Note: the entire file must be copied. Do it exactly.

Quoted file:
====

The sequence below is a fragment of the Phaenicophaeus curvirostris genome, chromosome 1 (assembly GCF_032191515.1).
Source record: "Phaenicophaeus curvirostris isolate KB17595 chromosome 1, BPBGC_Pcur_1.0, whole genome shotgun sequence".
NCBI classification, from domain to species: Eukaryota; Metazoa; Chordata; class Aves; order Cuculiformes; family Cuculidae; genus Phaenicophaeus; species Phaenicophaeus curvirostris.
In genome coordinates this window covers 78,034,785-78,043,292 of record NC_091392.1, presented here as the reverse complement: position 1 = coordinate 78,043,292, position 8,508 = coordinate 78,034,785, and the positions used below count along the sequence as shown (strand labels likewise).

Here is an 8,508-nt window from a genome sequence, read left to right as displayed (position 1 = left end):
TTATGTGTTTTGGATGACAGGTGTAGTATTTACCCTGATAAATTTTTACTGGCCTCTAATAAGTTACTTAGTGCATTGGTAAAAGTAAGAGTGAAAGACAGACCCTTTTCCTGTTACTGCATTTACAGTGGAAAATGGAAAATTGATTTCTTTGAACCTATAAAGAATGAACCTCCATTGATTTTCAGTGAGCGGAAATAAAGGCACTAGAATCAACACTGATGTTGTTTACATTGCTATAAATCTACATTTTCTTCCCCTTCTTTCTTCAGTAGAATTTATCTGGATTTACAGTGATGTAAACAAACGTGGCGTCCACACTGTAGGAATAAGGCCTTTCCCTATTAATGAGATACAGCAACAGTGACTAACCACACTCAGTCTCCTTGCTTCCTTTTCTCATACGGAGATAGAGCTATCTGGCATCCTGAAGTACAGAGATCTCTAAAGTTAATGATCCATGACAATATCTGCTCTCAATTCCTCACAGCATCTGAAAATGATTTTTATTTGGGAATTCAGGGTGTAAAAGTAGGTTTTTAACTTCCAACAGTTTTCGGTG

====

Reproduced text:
The sequence below is a fragment of the Phaenicophaeus curvirostris genome, chromosome 1 (assembly GCF_032191515.1).
Source record: "Phaenicophaeus curvirostris isolate KB17595 chromosome 1, BPBGC_Pcur_1.0, whole genome shotgun sequence".
NCBI classification, from domain to species: Eukaryota; Metazoa; Chordata; class Aves; order Cuculiformes; family Cuculidae; genus Phaenicophaeus; species Phaenicophaeus curvirostris.
In genome coordinates this window covers 78,034,785-78,043,292 of record NC_091392.1, presented here as the reverse complement: position 1 = coordinate 78,043,292, position 8,508 = coordinate 78,034,785, and the positions used below count along the sequence as shown (strand labels likewise).

Here is an 8,508-nt window from a genome sequence, read left to right as displayed (position 1 = left end):
TTATGTGTTTTGGATGACAGGTGTAGTATTTACCCTGATAAATTTTTACTGGCCTCTAATAAGTTACTTAGTGCATTGGTAAAAGTAAGAGTGAAAGACAGACCCTTTTCCTGTTACTGCATTTACAGTGGAAAATGGAAAATTGATTTCTTTGAACCTATAAAGAATGAACCTCCATTGATTTTCAGTGAGCGGAAATAAAGGCACTAGAATCAACACTGATGTTGTTTACATTGCTATAAATCTACATTTTCTTCCCCTTCTTTCTTCAGTAGAATTTATCTGGATTTACAGTGATGTAAACAAACGTGGCGTCCACACTGTAGGAATAAGGCCTTTCCCTATTAATGAGATACAGCAACAGTGACTAACCACACTCAGTCTCCTTGCTTCCTTTTCTCATACGGAGATAGAGCTATCTGGCATCCTGAAGTACAGAGATCTCTAAAGTTAATGATCCATGACAATATCTGCTCTCAATTCCTCACAGCATCTGAAAATGATTTTTATTTGGGAATTCAGGGTGTAAAAGTAGGTTTTTAACTTCCAACAGTTTTCGGTG